Another year has come and gone, and yet again I participated in the All Souls Procession. For those who don’t know what the All Souls Procession is, it is a community driven event that occurs down in Tucson every year. The procession is tied to Dia de los Muertos, and is aimed at helping people find peace with death and honoring those who have gone before us. In many ways, the procession is about coming to terms with death, but is also an act of defiance against death and often features a lot of fire, dancing, and loud music.
This year’s theme dealt with liminality, which is close to my heart. I didn’t see a prayer form on the website this year, so I ended up making my own, and like last year, I gave people the option to submit petitions to be written onto the prayer form and thrown into the urn.
After I finished writing the petitions out, I placed them in front of the shrine to be blessed. This year I didn’t write a single thing on the prayer form for myself. I’m not sure why this is, but I suspect that the reason is two-fold. First, is that I don’t have any active shadow work open that needs to be finished. So I didn’t have any shadow work to place onto the prayer form. Second, Osiris has fully decided to take over this event as a sort of festival or holiday related to himself, and so I was acting more in the capacity as a officiant for others, as opposed to participating for myself.
I’m not sure if either of these is accurate, but either way, I didn’t feel compelled to write anything on the prayer form for myself.
The prayer form was submitted to Osiris with offerings of fancy soda and baked goods. I also made sure to include fire and incense. I kept everything dark and rich in color, as they both remind me of the dark silt of the Nile, and the dark ground that Osiris is tied to. I felt that evoking this dark soil would help to sew seeds for fertility and growth later on because from death comes new life.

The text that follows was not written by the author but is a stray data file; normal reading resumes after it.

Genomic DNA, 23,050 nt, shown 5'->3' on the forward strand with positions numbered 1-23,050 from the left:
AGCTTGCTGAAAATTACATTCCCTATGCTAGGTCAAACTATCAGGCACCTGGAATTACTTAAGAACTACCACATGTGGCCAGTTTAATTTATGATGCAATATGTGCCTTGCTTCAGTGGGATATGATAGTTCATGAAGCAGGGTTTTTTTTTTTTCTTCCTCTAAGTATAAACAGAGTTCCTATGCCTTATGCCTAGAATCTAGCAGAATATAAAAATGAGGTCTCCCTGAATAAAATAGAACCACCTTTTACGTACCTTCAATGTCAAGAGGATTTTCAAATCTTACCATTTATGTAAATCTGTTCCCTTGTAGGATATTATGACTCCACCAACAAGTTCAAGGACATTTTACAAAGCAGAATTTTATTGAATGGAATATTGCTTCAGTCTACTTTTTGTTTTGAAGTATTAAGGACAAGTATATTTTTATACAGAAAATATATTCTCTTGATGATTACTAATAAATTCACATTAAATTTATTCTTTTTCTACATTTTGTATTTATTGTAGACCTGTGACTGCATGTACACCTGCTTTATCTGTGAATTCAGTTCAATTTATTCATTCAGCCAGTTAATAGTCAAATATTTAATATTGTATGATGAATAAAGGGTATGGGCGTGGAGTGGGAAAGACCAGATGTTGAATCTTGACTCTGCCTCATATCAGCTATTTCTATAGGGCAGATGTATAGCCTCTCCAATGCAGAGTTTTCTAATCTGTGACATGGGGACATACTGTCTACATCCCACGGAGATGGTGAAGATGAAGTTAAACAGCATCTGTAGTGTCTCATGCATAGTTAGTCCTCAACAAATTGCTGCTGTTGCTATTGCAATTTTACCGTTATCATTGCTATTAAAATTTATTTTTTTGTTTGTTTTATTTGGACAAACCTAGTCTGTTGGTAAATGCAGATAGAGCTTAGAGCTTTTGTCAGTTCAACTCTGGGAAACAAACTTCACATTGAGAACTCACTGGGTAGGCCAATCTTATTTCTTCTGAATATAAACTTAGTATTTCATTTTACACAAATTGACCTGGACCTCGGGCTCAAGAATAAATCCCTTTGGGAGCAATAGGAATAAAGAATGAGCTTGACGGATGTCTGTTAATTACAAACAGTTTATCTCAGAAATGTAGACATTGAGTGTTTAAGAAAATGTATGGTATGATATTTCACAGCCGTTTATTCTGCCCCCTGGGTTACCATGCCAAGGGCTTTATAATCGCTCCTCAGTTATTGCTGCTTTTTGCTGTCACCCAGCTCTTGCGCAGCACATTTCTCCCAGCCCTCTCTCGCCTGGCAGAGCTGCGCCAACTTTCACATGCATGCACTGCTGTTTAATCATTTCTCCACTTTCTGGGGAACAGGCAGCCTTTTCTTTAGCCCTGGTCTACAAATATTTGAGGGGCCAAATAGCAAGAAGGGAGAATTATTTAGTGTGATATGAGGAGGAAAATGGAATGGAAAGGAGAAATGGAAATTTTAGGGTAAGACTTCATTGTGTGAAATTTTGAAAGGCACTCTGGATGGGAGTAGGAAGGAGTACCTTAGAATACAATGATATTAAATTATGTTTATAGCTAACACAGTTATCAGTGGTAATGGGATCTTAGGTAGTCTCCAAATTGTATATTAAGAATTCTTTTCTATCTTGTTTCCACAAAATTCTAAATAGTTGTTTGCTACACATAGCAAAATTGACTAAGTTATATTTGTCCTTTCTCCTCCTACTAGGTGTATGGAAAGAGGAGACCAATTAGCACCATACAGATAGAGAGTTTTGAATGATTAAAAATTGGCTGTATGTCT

Like always, we walked with Odaiko Sonora, a local taiko group, and we performed the Tucson Ondo, which is styled after Japanese Obon dances. Odaiko Sonora got the honor of participating in the finale this year, so everyone was dressed up in special costumes for the finale.
Because of the finale, there was the addition of a chant to our procession this year. I didn’t think much of it, but it turns out that chanting while walking actually makes for a very different experience. I found that using my voice was more difficult than I anticipated, and I often found that I was running out of breath while chanting. Turns out that little additions can actually make a big difference.
Although many aspects were the same, this year’s procession had some notable differences for me, though the differences are kinda difficult for me to pin down and describe. Like the previous two years of walking in the procession, I have to admit that I was not profoundly changed by the experience or anything like that. There was another person walking in our group for the first time that expressed sincere awe over the whole setup and event, but I must admit that I didn’t really feel anything overly special or spiritual about the experience. However, despite that, there were some things that did actually change.
First I noticed some parallels between the procession and traditional celebrations of the Mysteries. The Mysteries were often marked by a procession from Abydos to Osiris’ “tomb” up the hill nearby, and while I’m not necessarily walking to a tomb, I am walking from a starting point to a finishing point where a ritual (the burning of the urn) takes place. I also noticed that while I don’t travel for Set’s yearly execration, I do travel for Osiris’ procession – similarly to those who would have a pilgrimage to Abydos.